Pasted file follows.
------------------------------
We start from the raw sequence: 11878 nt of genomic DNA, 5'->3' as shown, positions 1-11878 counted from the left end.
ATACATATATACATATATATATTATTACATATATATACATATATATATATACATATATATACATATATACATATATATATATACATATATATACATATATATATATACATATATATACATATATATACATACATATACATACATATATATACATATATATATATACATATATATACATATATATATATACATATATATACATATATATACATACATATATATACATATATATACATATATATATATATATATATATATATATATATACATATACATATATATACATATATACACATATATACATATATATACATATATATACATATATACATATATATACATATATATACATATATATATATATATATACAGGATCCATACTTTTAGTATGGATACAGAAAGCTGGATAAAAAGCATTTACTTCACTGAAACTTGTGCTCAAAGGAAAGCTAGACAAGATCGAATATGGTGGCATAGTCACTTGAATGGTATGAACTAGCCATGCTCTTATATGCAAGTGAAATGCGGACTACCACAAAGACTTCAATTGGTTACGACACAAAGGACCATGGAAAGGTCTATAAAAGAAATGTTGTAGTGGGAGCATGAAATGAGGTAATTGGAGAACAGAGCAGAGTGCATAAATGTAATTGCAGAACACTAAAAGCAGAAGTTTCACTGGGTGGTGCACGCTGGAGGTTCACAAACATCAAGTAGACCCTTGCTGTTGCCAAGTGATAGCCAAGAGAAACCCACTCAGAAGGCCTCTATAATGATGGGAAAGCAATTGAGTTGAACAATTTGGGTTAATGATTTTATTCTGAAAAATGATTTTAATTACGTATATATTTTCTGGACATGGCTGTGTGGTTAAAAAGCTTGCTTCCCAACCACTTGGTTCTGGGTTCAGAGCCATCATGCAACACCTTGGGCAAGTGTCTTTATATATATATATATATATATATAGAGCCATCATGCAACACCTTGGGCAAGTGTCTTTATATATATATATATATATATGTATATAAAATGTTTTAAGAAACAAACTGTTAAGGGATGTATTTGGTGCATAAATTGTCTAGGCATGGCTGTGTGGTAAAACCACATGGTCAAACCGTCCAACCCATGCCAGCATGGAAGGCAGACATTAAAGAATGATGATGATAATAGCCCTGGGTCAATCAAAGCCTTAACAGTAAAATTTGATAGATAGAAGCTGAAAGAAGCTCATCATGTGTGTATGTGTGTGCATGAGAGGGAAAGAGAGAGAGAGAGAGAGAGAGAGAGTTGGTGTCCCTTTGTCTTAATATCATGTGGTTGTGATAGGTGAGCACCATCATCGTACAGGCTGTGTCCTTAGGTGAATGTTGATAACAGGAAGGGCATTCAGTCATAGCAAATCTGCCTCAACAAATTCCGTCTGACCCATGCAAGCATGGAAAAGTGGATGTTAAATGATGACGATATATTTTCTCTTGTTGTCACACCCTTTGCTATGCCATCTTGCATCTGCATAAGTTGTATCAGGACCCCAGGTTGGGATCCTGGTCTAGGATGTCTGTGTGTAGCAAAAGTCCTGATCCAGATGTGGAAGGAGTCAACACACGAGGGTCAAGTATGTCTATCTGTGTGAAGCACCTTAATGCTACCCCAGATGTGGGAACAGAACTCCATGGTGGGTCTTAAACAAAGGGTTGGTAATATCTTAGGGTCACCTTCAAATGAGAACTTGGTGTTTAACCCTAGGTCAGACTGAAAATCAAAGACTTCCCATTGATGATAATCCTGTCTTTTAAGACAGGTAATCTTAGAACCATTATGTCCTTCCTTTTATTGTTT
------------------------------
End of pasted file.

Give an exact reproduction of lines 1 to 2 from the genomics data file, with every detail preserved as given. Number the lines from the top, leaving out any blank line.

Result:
We start from the raw sequence: 11878 nt of genomic DNA, 5'->3' as shown, positions 1-11878 counted from the left end.
ATACATATATACATATATATATTATTACATATATATACATATATATATATACATATATATACATATATACATATATATATATACATATATATACATATATATATATACATATATATACATATATATACATACATATACATACATATATATACATATATATATATACATATATATACATATATATATATACATATATATACATATATATACATACATATATATACATATATATACATATATATATATATATATATATATATATATATACATATACATATATATACATATATACACATATATACATATATATACATATATATACATATATACATATATATACATATATATACATATATATATATATATATACAGGATCCATACTTTTAGTATGGATACAGAAAGCTGGATAAAAAGCATTTACTTCACTGAAACTTGTGCTCAAAGGAAAGCTAGACAAGATCGAATATGGTGGCATAGTCACTTGAATGGTATGAACTAGCCATGCTCTTATATGCAAGTGAAATGCGGACTACCACAAAGACTTCAATTGGTTACGACACAAAGGACCATGGAAAGGTCTATAAAAGAAATGTTGTAGTGGGAGCATGAAATGAGGTAATTGGAGAACAGAGCAGAGTGCATAAATGTAATTGCAGAACACTAAAAGCAGAAGTTTCACTGGGTGGTGCACGCTGGAGGTTCACAAACATCAAGTAGACCCTTGCTGTTGCCAAGTGATAGCCAAGAGAAACCCACTCAGAAGGCCTCTATAATGATGGGAAAGCAATTGAGTTGAACAATTTGGGTTAATGATTTTATTCTGAAAAATGATTTTAATTACGTATATATTTTCTGGACATGGCTGTGTGGTTAAAAAGCTTGCTTCCCAACCACTTGGTTCTGGGTTCAGAGCCATCATGCAACACCTTGGGCAAGTGTCTTTATATATATATATATATATATATAGAGCCATCATGCAACACCTTGGGCAAGTGTCTTTATATATATATATATATATATGTATATAAAATGTTTTAAGAAACAAACTGTTAAGGGATGTATTTGGTGCATAAATTGTCTAGGCATGGCTGTGTGGTAAAACCACATGGTCAAACCGTCCAACCCATGCCAGCATGGAAGGCAGACATTAAAGAATGATGATGATAATAGCCCTGGGTCAATCAAAGCCTTAACAGTAAAATTTGATAGATAGAAGCTGAAAGAAGCTCATCATGTGTGTATGTGTGTGCATGAGAGGGAAAGAGAGAGAGAGAGAGAGAGAGAGAGTTGGTGTCCCTTTGTCTTAATATCATGTGGTTGTGATAGGTGAGCACCATCATCGTACAGGCTGTGTCCTTAGGTGAATGTTGATAACAGGAAGGGCATTCAGTCATAGCAAATCTGCCTCAACAAATTCCGTCTGACCCATGCAAGCATGGAAAAGTGGATGTTAAATGATGACGATATATTTTCTCTTGTTGTCACACCCTTTGCTATGCCATCTTGCATCTGCATAAGTTGTATCAGGACCCCAGGTTGGGATCCTGGTCTAGGATGTCTGTGTGTAGCAAAAGTCCTGATCCAGATGTGGAAGGAGTCAACACACGAGGGTCAAGTATGTCTATCTGTGTGAAGCACCTTAATGCTACCCCAGATGTGGGAACAGAACTCCATGGTGGGTCTTAAACAAAGGGTTGGTAATATCTTAGGGTCACCTTCAAATGAGAACTTGGTGTTTAACCCTAGGTCAGACTGAAAATCAAAGACTTCCCATTGATGATAATCCTGTCTTTTAAGACAGGTAATCTTAGAACCATTATGTCCTTCCTTTTATTGTTT